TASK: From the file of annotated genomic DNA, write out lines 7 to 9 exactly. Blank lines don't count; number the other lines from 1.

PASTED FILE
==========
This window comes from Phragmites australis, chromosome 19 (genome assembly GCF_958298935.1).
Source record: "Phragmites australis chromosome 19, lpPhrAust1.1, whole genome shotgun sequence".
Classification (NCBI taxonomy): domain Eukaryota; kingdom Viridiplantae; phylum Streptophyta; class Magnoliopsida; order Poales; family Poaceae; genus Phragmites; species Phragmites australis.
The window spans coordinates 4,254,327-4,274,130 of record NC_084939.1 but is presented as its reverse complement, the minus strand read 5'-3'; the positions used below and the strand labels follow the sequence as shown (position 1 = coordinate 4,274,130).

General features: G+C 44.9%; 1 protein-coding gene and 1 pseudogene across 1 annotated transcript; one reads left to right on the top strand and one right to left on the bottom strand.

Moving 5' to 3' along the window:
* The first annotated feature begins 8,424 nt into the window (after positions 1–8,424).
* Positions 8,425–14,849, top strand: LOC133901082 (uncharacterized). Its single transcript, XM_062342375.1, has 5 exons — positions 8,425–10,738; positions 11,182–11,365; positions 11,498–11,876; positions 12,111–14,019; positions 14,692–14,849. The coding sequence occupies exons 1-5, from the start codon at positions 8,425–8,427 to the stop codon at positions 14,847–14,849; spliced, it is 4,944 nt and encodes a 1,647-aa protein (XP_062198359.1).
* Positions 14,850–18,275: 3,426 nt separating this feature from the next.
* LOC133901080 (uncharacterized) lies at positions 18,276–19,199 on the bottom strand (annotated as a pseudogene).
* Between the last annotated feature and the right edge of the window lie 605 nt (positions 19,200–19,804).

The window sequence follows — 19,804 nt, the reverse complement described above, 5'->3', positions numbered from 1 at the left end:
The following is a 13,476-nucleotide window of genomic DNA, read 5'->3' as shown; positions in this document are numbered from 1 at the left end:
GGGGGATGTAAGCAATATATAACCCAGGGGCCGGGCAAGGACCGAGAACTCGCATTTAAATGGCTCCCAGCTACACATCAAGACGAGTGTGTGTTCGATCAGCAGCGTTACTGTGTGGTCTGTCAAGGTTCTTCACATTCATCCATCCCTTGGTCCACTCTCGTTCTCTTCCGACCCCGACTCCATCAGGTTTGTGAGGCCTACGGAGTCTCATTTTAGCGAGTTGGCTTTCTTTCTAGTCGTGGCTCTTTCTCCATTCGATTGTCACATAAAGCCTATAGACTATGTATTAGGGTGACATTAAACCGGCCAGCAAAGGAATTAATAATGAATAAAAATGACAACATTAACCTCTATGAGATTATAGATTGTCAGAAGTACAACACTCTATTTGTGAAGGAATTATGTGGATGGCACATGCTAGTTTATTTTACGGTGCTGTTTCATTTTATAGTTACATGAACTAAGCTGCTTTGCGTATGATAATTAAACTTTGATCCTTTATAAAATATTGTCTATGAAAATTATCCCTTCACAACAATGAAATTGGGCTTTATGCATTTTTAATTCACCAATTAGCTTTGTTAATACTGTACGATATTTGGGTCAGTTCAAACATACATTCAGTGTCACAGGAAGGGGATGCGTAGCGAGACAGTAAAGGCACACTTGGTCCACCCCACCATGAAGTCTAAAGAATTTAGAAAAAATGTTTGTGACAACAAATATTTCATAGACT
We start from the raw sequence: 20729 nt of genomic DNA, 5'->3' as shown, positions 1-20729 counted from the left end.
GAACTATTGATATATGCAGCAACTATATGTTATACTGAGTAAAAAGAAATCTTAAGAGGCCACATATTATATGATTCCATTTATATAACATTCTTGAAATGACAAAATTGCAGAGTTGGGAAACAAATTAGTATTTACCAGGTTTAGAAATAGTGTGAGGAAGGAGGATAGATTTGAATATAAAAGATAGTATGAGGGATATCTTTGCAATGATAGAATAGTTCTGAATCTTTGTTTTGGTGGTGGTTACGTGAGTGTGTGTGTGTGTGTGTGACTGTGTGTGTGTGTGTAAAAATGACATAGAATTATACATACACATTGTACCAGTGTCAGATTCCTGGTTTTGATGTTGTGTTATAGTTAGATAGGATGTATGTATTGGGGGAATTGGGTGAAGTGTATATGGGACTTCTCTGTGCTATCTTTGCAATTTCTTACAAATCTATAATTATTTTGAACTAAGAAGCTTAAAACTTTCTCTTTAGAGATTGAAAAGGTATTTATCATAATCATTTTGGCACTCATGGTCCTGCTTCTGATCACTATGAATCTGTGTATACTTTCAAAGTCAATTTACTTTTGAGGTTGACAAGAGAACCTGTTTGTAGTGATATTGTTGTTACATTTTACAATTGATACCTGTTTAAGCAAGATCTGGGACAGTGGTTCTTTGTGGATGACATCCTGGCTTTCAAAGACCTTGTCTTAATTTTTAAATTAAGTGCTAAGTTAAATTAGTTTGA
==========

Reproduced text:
* The first annotated feature begins 8,424 nt into the window (after positions 1–8,424).
* Positions 8,425–14,849, top strand: LOC133901082 (uncharacterized). Its single transcript, XM_062342375.1, has 5 exons — positions 8,425–10,738; positions 11,182–11,365; positions 11,498–11,876; positions 12,111–14,019; positions 14,692–14,849. The coding sequence occupies exons 1-5, from the start codon at positions 8,425–8,427 to the stop codon at positions 14,847–14,849; spliced, it is 4,944 nt and encodes a 1,647-aa protein (XP_062198359.1).
* Positions 14,850–18,275: 3,426 nt separating this feature from the next.